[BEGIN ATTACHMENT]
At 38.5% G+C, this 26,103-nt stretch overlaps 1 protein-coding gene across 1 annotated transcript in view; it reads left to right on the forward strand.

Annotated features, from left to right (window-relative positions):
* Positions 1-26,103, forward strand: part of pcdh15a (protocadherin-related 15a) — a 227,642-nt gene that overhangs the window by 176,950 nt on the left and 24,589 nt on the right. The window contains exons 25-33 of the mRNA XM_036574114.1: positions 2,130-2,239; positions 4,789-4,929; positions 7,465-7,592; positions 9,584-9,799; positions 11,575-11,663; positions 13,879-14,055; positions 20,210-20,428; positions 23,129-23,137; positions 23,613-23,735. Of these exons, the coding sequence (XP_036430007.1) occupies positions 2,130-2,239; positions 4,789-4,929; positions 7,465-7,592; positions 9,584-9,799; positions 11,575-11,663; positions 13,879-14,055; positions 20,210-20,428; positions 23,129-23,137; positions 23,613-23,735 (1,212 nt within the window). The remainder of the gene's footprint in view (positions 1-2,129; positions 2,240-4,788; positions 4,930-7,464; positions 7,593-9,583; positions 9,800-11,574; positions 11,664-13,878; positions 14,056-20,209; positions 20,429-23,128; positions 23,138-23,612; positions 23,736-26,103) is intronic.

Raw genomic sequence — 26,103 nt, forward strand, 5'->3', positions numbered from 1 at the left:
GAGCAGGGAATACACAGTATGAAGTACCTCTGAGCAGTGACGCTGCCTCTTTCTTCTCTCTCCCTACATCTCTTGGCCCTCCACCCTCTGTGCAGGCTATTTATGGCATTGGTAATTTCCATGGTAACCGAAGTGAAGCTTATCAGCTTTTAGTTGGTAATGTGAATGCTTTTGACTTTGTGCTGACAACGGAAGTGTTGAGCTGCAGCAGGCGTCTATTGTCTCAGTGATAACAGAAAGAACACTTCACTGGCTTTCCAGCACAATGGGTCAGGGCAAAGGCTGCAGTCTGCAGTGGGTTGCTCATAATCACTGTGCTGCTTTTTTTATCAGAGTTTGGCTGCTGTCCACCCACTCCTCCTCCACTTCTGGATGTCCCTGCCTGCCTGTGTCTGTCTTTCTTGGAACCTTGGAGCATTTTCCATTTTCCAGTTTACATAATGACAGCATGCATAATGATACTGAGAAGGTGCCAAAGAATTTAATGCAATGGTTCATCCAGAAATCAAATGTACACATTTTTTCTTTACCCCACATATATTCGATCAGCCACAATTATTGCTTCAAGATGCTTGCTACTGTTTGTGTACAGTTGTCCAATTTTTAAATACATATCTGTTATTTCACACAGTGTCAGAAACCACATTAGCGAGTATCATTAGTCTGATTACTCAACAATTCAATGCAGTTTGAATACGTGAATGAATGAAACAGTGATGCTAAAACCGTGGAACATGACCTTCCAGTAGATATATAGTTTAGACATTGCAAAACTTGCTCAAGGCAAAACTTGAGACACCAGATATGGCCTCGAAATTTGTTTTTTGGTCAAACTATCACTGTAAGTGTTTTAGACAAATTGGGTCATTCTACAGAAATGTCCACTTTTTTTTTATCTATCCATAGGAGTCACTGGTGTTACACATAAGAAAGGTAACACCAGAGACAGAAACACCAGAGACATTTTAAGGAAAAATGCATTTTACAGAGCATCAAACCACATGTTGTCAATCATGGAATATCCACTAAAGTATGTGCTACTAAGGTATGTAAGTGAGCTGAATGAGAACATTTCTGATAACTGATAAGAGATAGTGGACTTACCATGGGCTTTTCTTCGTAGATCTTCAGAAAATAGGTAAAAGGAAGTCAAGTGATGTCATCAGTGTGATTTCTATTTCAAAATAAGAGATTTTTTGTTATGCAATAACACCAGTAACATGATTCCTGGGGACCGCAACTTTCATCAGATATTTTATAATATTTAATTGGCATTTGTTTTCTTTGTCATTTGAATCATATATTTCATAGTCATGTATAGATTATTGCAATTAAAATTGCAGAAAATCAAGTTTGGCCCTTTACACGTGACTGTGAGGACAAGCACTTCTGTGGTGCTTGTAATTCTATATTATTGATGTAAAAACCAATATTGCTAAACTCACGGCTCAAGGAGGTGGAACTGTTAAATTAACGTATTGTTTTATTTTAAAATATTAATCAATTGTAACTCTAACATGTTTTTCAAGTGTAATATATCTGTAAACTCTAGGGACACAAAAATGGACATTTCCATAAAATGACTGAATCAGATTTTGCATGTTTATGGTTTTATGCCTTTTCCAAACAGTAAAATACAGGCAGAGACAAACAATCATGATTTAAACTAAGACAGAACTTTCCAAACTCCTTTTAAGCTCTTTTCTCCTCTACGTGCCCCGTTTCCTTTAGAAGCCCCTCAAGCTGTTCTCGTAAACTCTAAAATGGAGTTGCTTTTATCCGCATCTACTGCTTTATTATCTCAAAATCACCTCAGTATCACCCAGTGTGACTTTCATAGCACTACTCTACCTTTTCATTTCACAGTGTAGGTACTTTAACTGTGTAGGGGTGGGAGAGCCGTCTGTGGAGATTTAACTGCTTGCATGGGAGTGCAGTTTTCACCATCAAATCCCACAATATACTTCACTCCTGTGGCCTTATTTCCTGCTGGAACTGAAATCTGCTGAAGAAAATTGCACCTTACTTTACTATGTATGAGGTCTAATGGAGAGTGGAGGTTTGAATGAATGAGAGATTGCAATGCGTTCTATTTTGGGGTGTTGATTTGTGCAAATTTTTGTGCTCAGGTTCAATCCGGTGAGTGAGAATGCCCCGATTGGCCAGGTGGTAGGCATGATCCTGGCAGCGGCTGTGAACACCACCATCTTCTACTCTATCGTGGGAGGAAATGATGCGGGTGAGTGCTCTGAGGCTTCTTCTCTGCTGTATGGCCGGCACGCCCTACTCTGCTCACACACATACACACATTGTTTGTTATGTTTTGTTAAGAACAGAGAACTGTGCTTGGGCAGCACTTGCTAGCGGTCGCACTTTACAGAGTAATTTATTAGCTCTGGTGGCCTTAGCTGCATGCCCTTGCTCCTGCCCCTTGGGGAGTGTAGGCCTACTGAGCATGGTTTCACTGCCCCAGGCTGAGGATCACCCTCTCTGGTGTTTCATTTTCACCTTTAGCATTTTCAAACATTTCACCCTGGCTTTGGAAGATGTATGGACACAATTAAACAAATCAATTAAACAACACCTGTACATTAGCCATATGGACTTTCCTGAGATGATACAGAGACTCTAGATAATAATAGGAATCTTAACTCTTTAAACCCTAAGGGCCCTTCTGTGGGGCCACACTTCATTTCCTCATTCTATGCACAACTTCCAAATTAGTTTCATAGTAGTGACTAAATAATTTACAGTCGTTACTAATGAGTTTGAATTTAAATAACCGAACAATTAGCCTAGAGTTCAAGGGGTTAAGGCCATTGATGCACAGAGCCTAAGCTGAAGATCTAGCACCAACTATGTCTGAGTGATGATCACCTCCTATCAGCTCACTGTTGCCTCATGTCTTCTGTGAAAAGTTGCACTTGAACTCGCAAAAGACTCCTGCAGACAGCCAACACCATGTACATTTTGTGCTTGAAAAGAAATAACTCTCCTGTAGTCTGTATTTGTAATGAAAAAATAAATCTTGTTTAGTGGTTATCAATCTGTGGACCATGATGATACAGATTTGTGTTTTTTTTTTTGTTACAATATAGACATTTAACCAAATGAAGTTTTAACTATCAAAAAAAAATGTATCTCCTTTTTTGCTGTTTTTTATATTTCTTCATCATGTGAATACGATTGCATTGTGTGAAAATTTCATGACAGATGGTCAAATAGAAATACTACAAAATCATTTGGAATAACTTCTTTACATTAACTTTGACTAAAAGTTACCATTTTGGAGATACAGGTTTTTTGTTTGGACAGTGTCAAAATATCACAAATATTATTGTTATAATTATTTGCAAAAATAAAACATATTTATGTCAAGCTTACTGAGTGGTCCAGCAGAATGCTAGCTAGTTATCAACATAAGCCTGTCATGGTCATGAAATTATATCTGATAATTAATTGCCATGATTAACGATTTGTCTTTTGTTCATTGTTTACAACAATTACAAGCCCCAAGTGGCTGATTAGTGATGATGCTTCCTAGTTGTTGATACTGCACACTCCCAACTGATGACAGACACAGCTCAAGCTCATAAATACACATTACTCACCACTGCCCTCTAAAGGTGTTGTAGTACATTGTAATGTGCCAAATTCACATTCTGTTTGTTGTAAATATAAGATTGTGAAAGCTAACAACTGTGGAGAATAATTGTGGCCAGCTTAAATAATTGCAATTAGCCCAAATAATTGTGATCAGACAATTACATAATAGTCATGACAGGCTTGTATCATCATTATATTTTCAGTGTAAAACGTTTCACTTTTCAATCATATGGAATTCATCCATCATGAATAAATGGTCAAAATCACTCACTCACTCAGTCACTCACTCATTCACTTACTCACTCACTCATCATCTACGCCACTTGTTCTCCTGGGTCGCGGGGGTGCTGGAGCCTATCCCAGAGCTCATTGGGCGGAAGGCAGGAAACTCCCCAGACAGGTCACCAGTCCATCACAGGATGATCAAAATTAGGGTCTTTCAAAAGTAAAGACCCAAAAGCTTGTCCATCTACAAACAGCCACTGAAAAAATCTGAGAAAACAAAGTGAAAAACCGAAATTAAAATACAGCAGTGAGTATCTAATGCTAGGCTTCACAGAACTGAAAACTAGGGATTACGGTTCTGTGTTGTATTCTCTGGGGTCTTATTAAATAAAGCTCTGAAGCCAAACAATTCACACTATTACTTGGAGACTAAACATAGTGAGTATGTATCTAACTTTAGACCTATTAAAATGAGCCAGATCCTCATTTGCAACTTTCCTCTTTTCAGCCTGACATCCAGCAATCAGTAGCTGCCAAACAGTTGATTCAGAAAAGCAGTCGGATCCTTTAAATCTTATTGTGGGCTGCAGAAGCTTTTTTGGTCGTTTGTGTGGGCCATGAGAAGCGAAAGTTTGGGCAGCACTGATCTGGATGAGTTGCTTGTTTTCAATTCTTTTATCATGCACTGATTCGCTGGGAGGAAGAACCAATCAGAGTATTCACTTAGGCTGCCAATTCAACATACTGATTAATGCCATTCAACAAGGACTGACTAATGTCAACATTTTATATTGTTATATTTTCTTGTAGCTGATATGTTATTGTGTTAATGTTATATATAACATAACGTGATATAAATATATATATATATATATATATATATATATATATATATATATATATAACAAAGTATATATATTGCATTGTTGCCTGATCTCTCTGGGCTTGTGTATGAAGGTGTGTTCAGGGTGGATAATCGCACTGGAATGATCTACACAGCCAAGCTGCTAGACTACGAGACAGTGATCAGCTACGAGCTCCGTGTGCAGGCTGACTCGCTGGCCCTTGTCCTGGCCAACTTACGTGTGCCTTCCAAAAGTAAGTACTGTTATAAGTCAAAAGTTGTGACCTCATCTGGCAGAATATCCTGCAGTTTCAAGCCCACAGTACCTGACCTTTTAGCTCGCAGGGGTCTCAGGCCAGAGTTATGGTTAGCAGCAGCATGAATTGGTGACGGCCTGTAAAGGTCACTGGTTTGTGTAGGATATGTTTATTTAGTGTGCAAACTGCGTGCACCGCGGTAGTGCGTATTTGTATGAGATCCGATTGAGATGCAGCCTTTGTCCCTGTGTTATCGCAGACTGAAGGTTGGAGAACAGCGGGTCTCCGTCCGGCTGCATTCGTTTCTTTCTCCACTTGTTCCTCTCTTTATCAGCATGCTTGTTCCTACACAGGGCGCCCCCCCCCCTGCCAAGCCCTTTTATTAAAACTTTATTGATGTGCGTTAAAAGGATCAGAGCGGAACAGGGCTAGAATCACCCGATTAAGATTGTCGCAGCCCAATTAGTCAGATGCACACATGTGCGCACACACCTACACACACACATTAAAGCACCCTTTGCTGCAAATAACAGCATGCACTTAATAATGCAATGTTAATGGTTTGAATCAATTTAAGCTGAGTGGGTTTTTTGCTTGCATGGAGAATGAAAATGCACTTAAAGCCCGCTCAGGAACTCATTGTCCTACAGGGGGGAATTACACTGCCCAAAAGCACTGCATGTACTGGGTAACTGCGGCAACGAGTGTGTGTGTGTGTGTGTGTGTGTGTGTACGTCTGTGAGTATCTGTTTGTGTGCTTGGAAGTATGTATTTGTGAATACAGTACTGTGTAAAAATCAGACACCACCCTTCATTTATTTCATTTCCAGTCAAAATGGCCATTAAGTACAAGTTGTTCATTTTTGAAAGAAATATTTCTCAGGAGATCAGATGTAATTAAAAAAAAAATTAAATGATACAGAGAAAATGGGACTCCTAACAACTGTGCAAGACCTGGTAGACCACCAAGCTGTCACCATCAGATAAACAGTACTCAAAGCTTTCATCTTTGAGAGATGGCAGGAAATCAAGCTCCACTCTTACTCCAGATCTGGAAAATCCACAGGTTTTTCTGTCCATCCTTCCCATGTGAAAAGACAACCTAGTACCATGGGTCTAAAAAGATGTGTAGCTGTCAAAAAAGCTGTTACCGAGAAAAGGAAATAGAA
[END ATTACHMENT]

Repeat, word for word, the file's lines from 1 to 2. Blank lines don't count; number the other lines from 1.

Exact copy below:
At 38.5% G+C, this 26,103-nt stretch overlaps 1 protein-coding gene across 1 annotated transcript in view; it reads left to right on the forward strand.

Annotated features, from left to right (window-relative positions):